ar tablera kfn, kstart, koff kstart tablewa kfn, asig, koff
These opcodes read and write tables in sequential locations to and from an a-rate variable. Some thought is required before using them. They have at least two major, and quite different, applications which are discussed below.
ar – a-rate destination for reading ksmps values from a table.
kfn – i- or k-rate number of the table to read or write.
kstart – Where in table to read or write.
asig – a-rate signal to read from when writing to the table.
koff – i- or k-rate offset into table. Range unlimited - see explanation at end of this section.
In one application, these are intended to be used in pairs, or with several tablera opcodes before a tablewa – all sharing the same kstart variable.
These read from and write to sequential locations in a table at audio rates, with ksmps floats being written and read each cycle.
tablera starts reading from location kstart. tablewa starts writing to location kstart, and then writes to kstart with the number of the location one more than the one it last wrote. (Note that for tablewa, kstart is both an input and output variable.) If the writing index reaches the end of the table, then no further writing occurs and zero is written to kstart.
For instance, if the table's length was 16 (locations 0 to 15), and ksmps was 5. Then the following steps would occur with repetitive runs of the tablewa opcode, assuming that kstart started at 0.
Run no. Initial Final locations written kstart kstart 1 0 5 0 1 2 3 4 2 5 10 5 6 7 8 9 3 10 15 10 11 12 13 14 4 15 0 15
This is to facilitate processing table data using standard a-rate orchestra code between the tablera and tablewa opcodes. They allow all Csound k-rate operators to be used (with caution) on a-rate variables - something that would only be possible otherwise by ksmps = 1, downsamp and upsamp.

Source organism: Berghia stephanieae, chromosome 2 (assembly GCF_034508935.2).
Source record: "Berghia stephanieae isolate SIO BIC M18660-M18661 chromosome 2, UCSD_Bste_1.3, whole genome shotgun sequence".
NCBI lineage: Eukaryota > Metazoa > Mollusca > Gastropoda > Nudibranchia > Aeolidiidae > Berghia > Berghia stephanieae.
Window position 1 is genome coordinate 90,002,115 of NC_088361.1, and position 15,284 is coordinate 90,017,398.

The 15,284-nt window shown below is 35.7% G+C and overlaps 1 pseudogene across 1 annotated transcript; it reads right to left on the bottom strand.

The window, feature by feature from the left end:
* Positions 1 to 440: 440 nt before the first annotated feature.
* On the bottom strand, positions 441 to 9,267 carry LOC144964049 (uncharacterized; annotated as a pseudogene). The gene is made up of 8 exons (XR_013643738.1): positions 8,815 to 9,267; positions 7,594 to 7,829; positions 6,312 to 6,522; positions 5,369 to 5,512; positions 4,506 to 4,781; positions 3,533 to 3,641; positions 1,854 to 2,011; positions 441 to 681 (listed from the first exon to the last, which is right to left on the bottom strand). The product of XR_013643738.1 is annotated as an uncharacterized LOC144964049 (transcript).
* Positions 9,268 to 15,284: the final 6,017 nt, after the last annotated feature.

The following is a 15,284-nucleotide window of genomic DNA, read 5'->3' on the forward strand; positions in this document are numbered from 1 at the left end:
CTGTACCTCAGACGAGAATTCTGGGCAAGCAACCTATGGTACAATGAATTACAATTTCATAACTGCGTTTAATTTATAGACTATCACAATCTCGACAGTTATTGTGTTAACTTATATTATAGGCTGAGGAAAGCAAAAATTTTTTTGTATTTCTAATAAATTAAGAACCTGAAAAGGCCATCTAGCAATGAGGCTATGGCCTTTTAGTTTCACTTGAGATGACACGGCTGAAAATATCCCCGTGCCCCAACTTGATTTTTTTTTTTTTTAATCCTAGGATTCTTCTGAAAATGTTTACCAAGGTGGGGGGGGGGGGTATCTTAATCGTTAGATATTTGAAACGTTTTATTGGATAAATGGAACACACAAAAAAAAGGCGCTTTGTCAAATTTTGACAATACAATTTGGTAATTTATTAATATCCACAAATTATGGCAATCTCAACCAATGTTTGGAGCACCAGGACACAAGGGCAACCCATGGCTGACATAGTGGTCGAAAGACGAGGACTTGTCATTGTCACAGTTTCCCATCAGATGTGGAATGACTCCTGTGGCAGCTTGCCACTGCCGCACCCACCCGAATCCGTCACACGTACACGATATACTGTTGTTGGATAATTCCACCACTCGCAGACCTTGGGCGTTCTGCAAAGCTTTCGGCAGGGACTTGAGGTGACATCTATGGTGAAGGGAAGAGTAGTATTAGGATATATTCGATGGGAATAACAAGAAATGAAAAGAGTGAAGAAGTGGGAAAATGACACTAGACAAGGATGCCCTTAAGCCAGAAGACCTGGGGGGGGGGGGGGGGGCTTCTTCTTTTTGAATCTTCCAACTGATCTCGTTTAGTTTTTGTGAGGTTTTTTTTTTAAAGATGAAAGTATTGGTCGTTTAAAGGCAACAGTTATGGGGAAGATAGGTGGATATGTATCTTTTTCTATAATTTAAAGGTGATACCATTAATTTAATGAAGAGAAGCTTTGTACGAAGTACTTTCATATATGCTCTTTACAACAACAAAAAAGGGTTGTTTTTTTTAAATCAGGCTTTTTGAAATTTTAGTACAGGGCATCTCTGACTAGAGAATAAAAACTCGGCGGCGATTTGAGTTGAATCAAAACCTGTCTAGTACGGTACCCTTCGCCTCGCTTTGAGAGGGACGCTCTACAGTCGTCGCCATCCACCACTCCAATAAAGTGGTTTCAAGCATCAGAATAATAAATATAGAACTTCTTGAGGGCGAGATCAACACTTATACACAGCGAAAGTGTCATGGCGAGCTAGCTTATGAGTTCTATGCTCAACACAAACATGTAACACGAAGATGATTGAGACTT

Both these opcodes generate an error and deactivate the instrument if a table with length < ksmps is selected. Likewise an error occurs if kstart is below 0 or greater than the highest entry in the table - if kstart = table length.
kstart = 0 lab1: atemp tablera ktabsource, kstart, 0 ; Read 5 values from table into an ; a-rate variable. atemp = log(atemp) ; Process the values using a-rate ; code. kstart tablewa ktabdest, atemp, 0 ; Write it back to the table if ktemp 0 goto lab1 ; Loop until all table locations ; have been processed.
The above example shows a processing loop, which runs every k-cycle, reading each location in the table ktabsource, and writing the log of those values into the same locations of table ktabdest.
This enables whole tables, parts of tables (with offsets and different control loops) and data from several tables at once to be manipulated with a-rate code and written back to another (or to the same) table. This is a bit of a fudge, but it is faster than doing it with k-rate table read and write code.
Another application is:
kzero = 0 kloop = 0 kzero tablewa 23, asignal, 0 ; ksmps a-rate samples written ; into locations 0 to (ksmps -1) of table 23. lab1: ktemp table kloop, 23 ; Start a loop which runs ksmps times, ; in which each cycle processes one of [ Some code to manipulate ] ; table 23's values with k-rate orchestra [ the value of ktemp. ] ; code. tablew ktemp, kloop, 23 ; Write the processed value to the table. kloop = kloop + 1 ; Increment the kloop, which is both the ; pointer into the table and the loop if kloop < ksmps goto lab1 ; counter. Keep looping until all values ; in the table have been processed. asignal tablera 23, 0, 0 ; Copy the table contents back ; to an a-rate variable.
koff – This is an offset which is added to the sum of kstart and the internal index variable which steps through the table. The result is then ANDed with the lengthmask (000 0111 for a table of length 8 - or 9 with guardpoint) and that final index is used to read or write to the table. koff can be any value. It is converted into a long using the ANSI floor() function so that -4.3 becomes -5. This is what we would want when using offsets which range above and below zero.
Ideally this would be an optional variable, defaulting to 0, however with the existing Csound orchestra read code, such default parameters must be init time only. We want k-rate here, so we cannot have a default.